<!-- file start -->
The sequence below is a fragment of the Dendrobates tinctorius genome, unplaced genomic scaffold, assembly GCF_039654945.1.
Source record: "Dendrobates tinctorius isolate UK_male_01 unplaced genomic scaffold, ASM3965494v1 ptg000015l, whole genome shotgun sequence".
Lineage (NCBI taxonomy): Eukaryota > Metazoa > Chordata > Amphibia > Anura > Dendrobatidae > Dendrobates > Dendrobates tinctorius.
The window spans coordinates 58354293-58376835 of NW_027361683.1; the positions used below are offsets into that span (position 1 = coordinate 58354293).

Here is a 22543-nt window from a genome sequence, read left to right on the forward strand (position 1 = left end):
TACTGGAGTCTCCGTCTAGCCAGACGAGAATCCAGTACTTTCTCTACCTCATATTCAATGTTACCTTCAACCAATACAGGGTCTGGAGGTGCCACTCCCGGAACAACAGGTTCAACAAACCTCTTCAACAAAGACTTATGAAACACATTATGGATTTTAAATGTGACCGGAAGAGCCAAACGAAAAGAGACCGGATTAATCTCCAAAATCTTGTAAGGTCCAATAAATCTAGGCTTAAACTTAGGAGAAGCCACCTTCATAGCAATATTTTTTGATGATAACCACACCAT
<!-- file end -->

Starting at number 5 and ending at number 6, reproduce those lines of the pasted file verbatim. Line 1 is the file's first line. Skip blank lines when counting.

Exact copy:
Here is a 22543-nt window from a genome sequence, read left to right on the forward strand (position 1 = left end):
TACTGGAGTCTCCGTCTAGCCAGACGAGAATCCAGTACTTTCTCTACCTCATATTCAATGTTACCTTCAACCAATACAGGGTCTGGAGGTGCCACTCCCGGAACAACAGGTTCAACAAACCTCTTCAACAAAGACTTATGAAACACATTATGGATTTTAAATGTGACCGGAAGAGCCAAACGAAAAGAGACCGGATTAATCTCCAAAATCTTGTAAGGTCCAATAAATCTAGGCTTAAACTTAGGAGAAGCCACCTTCATAGCAATATTTTTTGATGATAACCACACCAT